According to Dr Rohini Rau, head of the Centre of Creative Therapy at Egmore Children’s Hospital, many doctors are not aware of the benefits of CAT. “Research has proven that CAT has reduced the number of painkillers needed post-procedure, and reduced anxiety levels in patients prior to procedures,” said the senior resident at Kauvery Hospital.
A 2017 study on children with cancer undergoing art therapy found that such therapy develops coping skills in children with cancer, adding, “Children were able to better express underlying emotions, developed more effective coping skills, and experienced a reduction in adverse side effects.”
However, accessibility to such information among the medical fraternity is poor, said Rau, adding that such knowledge was hard-pressed when she was studying. “There needs to be more awareness on CAT for these services to be tapped into. Doctors must be made aware, and only then will they be able to refer it to their patients,” said Dr Shafika Banoo, a palliative care physician.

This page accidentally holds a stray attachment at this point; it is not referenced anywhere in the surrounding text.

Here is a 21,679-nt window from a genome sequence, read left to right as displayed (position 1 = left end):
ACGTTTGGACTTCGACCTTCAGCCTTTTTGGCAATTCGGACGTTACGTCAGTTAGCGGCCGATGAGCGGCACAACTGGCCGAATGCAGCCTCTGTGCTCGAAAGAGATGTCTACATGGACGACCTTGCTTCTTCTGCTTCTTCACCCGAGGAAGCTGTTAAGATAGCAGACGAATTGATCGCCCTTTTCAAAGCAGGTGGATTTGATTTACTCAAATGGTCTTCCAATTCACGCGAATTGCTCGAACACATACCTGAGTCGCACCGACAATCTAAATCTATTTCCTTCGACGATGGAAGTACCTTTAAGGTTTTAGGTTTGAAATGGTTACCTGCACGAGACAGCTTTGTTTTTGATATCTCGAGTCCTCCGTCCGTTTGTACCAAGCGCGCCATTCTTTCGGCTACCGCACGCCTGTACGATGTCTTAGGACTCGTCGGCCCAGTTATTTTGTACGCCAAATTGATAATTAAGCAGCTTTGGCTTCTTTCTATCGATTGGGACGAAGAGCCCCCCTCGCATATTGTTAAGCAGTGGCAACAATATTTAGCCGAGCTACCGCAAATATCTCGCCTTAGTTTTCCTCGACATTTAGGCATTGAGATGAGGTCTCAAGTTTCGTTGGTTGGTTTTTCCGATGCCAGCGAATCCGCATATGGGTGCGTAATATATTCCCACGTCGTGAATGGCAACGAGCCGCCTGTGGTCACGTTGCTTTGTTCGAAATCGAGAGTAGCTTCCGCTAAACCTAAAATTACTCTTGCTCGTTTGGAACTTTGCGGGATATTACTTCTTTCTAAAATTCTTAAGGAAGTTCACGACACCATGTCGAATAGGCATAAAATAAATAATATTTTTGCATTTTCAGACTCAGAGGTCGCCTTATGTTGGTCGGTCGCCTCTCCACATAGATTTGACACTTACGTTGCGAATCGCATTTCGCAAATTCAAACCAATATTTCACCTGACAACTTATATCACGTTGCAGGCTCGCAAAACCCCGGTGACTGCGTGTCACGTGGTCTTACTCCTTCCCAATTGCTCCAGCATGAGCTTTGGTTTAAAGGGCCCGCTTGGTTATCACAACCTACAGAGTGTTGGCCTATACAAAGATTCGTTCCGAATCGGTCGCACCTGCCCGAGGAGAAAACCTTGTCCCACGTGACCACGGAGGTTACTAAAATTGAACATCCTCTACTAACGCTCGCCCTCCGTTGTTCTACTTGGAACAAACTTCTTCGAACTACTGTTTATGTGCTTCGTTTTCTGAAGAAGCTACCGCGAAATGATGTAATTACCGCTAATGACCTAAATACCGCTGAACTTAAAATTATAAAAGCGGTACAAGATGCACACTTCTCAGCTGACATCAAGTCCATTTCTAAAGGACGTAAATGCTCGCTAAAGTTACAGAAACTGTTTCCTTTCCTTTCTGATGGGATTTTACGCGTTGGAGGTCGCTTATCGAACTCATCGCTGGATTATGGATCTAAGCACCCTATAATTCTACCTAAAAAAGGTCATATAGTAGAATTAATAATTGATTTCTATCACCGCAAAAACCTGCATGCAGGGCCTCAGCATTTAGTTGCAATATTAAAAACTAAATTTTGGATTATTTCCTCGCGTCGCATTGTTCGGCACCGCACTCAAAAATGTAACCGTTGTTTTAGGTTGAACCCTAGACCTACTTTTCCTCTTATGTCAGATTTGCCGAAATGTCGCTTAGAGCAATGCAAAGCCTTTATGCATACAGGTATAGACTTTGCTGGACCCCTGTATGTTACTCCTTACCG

Parents, according to Stella Matthew, managing trustee of the Golden Butterfly, a not-for-profit that offers support for children in palliative care for free, usually take to CAT upon noticing the visible changes in the children.
However, noted Dr Julius Scott, this is only the case when treatment is offered for free. “Half of them running around to get money for antibiotics and chemotherapy. As long as it is a complimentary service offered by an NGO that does not add to costs, it will be well-received,” said the professor of paediatrics and head of the division of paediatric oncology at Ramachandra University.
Rau noted that this can be made possible in the city with ease. “There needs to be no increase in the existing infrastructure. What we need is manpower, and that is also available. The scope of CAT in the city is vast, and it needs to be taken into consideration more, perhaps on par with medical treatment, even,” she said.